1. #1
    MembersZone Subscriber

    Join Date
    Jan 2008

    Default Refinery/Chemical Plant Fire Brigades/Departments


    I am in a class about industrial fire protection for as part of my Associate's in Fire Science, and I have a couple questions about refinery fire brigades and departments.

    First, what is the size of the brigade in terms of apparatus and manpower? Type (paid/volunteer)?
    Second, on average how many calls do you average annually?
    Of those responses how do they breakdown (fire, ems, hazmat, rescue, etc)?
    How many are bonified fires?
    Response protocols for a fire or hazmat?

    If you can answer any of the questions, I would greatly appreciate it. We were supposed to visit a refinery as a field trip, cancelled. A member of a nearby refinery was supposed to come in and cancelled twice already. Thank you in advance!!

  2. #2
    MembersZone Subscriber

    Join Date
    Dec 2008
    Great State of Texas


    Been an industrial guy for awhile. Instead of giving me hand cramps, email me and I'd be more than happy to talk with you public service.

    Keep in mind that each company decides to what level they respond (based on alot of factors) and how the brigades are set up. In addition to OSHA, various states have their own guidelines/recquirements.

    Another big factor is what are the chemicals your dealing with and what other facilities are nearby.

    I'm on the Houston Ship Channel so one facilities boo boo maybe become everyones issue.

    Regardless, would be happy to talk with you if you like.

    Be safe, R2


  3. #3
    MembersZone Subscriber

    Join Date
    Jan 2003
    Houston, TX

    Default Chemical Site ERT's

    As a previous Chief of a chemical plant in south Texas, I will talk about my (former) site.

    Our ERT was made up of about 15-20 personnel per shift. All were full time operators that were volunteer members of the brigade. We had to change the setup of the organization to require all new operators to be ERT members (i.e. no longer volunteer). Being an ERT member was part of the responcibilities of being employed there. We had the same requirements for all operators and ERT members, so failure to pass medical screening meant you could not be employed there. Existing employees were grandfathered.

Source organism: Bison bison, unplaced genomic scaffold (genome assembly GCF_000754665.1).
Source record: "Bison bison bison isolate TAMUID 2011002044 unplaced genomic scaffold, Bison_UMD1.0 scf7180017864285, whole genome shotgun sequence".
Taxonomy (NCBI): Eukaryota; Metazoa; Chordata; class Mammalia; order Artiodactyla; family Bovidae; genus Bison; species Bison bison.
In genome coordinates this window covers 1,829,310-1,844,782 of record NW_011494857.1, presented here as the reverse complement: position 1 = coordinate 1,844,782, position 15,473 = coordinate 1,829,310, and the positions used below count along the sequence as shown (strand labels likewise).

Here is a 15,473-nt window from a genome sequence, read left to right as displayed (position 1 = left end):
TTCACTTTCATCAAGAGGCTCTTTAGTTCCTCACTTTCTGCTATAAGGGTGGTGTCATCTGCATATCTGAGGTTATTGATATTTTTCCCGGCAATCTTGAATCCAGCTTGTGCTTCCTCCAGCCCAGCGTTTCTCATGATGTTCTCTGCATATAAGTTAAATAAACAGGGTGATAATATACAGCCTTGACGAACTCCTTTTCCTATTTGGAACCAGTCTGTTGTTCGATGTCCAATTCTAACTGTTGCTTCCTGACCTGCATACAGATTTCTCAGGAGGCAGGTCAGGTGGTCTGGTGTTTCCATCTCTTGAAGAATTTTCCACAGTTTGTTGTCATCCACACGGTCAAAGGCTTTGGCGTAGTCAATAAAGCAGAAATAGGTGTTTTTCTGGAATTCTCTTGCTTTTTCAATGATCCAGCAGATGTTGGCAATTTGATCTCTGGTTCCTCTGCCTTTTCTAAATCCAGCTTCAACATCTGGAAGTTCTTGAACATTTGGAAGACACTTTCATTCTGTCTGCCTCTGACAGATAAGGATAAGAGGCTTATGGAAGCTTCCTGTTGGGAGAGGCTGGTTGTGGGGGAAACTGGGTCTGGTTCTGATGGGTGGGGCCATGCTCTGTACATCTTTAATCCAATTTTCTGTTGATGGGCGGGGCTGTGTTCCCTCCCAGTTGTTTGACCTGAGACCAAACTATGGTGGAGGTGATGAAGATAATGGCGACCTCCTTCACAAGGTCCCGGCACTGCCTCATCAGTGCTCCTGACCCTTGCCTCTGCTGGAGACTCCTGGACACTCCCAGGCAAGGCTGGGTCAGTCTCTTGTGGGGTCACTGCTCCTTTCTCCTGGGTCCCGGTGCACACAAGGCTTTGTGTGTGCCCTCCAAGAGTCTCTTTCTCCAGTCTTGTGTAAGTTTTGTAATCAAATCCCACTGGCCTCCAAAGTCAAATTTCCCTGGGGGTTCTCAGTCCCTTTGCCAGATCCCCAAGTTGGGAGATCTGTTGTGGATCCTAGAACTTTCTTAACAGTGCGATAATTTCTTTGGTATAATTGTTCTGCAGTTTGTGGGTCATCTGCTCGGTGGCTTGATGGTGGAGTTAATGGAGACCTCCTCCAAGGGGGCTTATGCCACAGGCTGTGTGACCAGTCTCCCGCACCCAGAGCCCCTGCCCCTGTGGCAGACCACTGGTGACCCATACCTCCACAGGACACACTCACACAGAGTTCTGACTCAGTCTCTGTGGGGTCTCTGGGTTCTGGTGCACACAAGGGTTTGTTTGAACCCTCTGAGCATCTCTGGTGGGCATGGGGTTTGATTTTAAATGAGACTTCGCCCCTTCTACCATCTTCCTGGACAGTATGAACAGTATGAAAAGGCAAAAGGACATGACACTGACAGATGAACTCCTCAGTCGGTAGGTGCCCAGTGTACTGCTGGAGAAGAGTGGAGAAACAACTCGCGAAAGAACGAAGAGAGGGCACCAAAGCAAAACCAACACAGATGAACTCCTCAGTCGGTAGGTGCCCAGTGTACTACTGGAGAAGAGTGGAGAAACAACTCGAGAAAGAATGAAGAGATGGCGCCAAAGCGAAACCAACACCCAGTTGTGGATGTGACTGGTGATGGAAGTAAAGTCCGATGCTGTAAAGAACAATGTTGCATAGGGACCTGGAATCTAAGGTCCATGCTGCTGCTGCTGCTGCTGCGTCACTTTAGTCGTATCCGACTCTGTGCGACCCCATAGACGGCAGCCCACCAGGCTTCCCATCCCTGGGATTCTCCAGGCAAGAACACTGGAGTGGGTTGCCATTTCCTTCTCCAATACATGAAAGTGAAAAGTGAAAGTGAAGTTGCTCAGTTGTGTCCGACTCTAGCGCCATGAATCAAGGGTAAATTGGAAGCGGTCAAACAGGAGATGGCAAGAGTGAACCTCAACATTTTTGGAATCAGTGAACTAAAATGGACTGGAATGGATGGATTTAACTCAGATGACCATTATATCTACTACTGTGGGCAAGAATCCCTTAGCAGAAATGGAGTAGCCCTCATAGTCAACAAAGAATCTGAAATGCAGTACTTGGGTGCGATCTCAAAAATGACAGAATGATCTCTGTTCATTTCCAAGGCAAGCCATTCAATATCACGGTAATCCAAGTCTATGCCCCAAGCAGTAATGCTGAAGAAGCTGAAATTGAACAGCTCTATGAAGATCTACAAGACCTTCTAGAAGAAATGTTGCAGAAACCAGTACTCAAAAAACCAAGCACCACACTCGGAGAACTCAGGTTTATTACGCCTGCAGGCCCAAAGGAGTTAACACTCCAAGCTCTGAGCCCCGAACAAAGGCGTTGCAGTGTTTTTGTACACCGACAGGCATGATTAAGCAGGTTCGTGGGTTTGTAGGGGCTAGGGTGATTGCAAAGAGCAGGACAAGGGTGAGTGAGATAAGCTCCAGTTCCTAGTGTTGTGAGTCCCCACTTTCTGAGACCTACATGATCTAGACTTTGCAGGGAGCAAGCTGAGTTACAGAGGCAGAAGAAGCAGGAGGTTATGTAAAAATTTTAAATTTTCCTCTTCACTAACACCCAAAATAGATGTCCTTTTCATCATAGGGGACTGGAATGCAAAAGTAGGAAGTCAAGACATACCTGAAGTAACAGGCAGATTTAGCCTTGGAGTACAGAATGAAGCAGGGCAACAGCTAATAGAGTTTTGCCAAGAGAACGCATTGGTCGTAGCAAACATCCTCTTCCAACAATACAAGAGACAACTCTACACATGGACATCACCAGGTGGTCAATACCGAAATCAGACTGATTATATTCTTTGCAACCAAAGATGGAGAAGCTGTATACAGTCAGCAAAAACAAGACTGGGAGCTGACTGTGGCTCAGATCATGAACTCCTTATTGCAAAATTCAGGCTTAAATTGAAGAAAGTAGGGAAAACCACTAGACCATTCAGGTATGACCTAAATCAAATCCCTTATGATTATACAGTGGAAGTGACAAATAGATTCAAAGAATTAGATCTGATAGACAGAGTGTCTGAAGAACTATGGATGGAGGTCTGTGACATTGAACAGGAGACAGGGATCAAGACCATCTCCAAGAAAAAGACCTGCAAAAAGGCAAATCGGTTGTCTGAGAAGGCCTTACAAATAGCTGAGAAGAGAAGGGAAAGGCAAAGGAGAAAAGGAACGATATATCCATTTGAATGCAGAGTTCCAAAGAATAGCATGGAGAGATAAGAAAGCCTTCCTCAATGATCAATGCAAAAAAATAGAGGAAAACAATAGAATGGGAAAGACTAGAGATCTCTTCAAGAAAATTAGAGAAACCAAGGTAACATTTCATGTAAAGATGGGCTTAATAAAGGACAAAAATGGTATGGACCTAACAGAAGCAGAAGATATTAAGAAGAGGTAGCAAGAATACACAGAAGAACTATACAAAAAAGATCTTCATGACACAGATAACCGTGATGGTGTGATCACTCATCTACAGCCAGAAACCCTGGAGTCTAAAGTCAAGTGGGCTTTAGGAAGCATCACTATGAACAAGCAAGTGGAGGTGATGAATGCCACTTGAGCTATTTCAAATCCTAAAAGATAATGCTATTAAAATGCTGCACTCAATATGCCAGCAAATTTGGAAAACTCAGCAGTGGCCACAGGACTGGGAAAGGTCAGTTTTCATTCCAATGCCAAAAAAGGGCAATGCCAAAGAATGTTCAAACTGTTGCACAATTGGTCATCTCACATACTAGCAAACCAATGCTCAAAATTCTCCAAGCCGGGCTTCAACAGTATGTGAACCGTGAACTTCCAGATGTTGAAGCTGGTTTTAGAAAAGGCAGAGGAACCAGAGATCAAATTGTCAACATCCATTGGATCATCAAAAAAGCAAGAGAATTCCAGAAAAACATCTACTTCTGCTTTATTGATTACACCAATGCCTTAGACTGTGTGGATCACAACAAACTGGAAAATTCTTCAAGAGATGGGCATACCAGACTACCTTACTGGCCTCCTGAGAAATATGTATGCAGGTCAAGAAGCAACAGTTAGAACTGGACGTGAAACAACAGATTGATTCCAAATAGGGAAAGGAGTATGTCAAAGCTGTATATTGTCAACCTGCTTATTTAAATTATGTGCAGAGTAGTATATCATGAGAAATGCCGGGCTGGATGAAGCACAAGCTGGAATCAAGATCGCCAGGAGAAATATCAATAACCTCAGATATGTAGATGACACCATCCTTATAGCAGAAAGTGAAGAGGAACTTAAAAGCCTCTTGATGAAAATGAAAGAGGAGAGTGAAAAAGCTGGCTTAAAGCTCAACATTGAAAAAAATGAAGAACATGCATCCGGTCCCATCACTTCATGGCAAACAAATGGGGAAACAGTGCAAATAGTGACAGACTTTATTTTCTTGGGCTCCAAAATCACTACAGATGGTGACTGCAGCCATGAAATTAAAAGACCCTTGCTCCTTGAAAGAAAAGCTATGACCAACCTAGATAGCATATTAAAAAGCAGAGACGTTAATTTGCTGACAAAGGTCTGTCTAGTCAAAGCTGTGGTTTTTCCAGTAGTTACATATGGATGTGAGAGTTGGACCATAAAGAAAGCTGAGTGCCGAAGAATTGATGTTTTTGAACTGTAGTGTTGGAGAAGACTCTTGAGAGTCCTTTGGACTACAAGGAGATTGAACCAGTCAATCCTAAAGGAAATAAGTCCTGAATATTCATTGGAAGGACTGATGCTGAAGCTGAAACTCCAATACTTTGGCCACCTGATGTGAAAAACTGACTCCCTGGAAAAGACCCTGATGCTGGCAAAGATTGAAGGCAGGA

We conducted at least 8 hours per month per shift training. We did Haz-Mat, rescue, medical and fire.

    We activated the team on average about monthly. During my time there, we averaged 2 fires per year, no rescue calls, numerous medical calls and mostly haz-mat (it was a vinyl and chlorine plant).

    Initial training consisted of 50 hours firefighting and haz-mat training. Over the next year, we trained to CPR, NIMS, rope rescue (58 hours), at least 30 hours of additional haz-mat and 8 hours firefighting.

    I now work for an engineering firm designing refinery/chemical plants (currently assigned to a new refinery going up in Brazil).

    Industrial/refinery response is much different than municipal fire departments.

    Depending on where you are at, I would consider being a guest speaker. My employer would likely support the trip.

    Feel free to give me a shout if you have more questions. I can be reached at scogginsj@earthlink.net.

  4. #4
    Forum Member

    Join Date
    May 2001


    I will write about a refinery from Kuwait where Iím currently working in at HSE Department. We have 3 refineries and in each refinery has full time fire service. The fire station is working on 4 shifts, each shift is headed by shift fire office. So if you want to know the hierarchy of the fire service organization, I will would start from bottom up.

    Fire personnel starts from bottom to top with firefighters, senior firefighter, lead firefighter, equipment operator (who is qualified to run the fire engines plus running dispatch center), then after special training to be qualified as fire officer assigned as shift fire officer. If promoted then he becomes day duty fire officer who reports directly to chief fire officer. So the chief fire officer is the top of the hierarchy of the fire station.

    Each shift has 2 fire crew (crew consists of roughly 4-6 fire personnel), one responding to an emergency while the other crew will be standby for any other incident might occur while the first crew is busy dealing with. At the same time other neighboring refinery fire crew will go to the affected refinery and positioned in the fire station as standby.

    Basically the fire service main roles are responding to fire incidents and performing small or light rescue operation but not technical rescue operation because we have already a technical rescue team.

    Hope this will answer some of your questions

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